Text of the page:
Now that you have chosen the texture you will be applying, it’s time to put it aside for one moment and create our selections. (We moved the texture into the document now instead of later so you can see up close how your texture will relate to your vector.)
Let’s begin with the face. Either by using the magic wand tool, or by command clicking on the appropriate layer’s thumbnail, create a selection that encompasses the face of your “vector.”
Now using the Lasso Selection Tool, we want to “roughen” the selection a bit. While holding the SHIFT key, begin to add to the edge of your selection, mimicking your chosen texture.
Now, Save the selection by going to Select — Save Selection.
Name the saved selection appropriately. I named this selection S-Face.
Repeat this step for the remaining faces.
Next, we need to create and save selections for the back of the “vectors.” Load the face selection for the appropriate back we will be working on. Next, COMMAND–SHIFT–Click the thumbnail in the layers palette for the chosen back.
Add to this selection, again, mimicking the chosen texture. Save and Name this selection and then repeat for the remaining “vectors.”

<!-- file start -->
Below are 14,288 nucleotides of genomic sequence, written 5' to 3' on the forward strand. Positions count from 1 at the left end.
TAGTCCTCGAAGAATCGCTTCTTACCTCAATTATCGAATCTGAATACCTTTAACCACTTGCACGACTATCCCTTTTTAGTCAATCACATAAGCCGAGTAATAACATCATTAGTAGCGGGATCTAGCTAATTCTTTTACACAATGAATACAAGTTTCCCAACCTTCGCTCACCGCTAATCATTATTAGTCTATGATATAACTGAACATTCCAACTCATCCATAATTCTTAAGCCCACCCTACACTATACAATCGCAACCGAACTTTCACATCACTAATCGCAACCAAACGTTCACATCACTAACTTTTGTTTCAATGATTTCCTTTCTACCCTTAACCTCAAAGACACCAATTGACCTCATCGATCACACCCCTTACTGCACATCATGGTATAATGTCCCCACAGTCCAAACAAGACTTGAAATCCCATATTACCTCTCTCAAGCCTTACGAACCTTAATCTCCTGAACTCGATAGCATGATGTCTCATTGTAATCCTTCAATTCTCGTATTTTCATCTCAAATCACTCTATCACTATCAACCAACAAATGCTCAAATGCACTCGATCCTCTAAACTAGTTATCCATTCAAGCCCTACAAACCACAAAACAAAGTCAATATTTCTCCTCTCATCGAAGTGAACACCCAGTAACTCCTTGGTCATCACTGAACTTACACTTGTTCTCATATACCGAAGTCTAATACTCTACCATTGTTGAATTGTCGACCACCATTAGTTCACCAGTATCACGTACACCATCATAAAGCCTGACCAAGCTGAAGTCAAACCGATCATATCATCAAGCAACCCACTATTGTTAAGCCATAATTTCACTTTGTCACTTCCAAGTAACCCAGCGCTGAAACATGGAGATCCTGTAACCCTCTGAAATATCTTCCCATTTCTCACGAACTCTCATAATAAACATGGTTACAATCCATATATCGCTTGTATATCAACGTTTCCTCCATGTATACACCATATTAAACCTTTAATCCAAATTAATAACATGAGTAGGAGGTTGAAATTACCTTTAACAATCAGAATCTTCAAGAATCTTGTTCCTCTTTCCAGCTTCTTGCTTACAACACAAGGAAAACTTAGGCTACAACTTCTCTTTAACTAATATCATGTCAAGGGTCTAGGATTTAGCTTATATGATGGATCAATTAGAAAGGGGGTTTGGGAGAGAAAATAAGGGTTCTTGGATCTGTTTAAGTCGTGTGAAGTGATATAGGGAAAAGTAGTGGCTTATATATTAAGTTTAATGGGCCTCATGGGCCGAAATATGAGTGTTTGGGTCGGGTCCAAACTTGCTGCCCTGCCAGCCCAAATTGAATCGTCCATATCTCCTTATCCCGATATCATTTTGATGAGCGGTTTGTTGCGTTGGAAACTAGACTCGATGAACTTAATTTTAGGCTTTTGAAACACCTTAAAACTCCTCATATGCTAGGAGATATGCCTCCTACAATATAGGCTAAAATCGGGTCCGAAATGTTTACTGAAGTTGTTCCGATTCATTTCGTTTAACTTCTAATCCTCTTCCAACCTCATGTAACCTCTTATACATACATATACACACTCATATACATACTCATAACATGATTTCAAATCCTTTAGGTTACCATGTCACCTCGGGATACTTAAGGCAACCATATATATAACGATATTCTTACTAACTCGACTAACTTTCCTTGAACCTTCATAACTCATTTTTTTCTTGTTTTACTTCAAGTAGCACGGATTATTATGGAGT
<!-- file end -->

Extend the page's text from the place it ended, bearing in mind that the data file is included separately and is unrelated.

Now it’s back to the texture we moved in. Duplicate the layer, CMD-J. Move the duplicate layer to the appropriate subfolder for the “vector” you will be working with. Resize the texture accordingly to meet your desired effect.
Copy and paste this texture, tiling the texture to cover the entire “vector.”
With every texture layer highlighted in the layer’s palette…
… Merge these layers.
With all the textures now resting in one layer…
… it’s time to make the texture seamless, losing it’s tiled and repetitive appearance. Using the Clone-Stamp Tool…
…with a soft brush, clone away the gaps, seams, and noticeable repeating patterns.
Now that the texture is ready for use, it’s time to load a selection.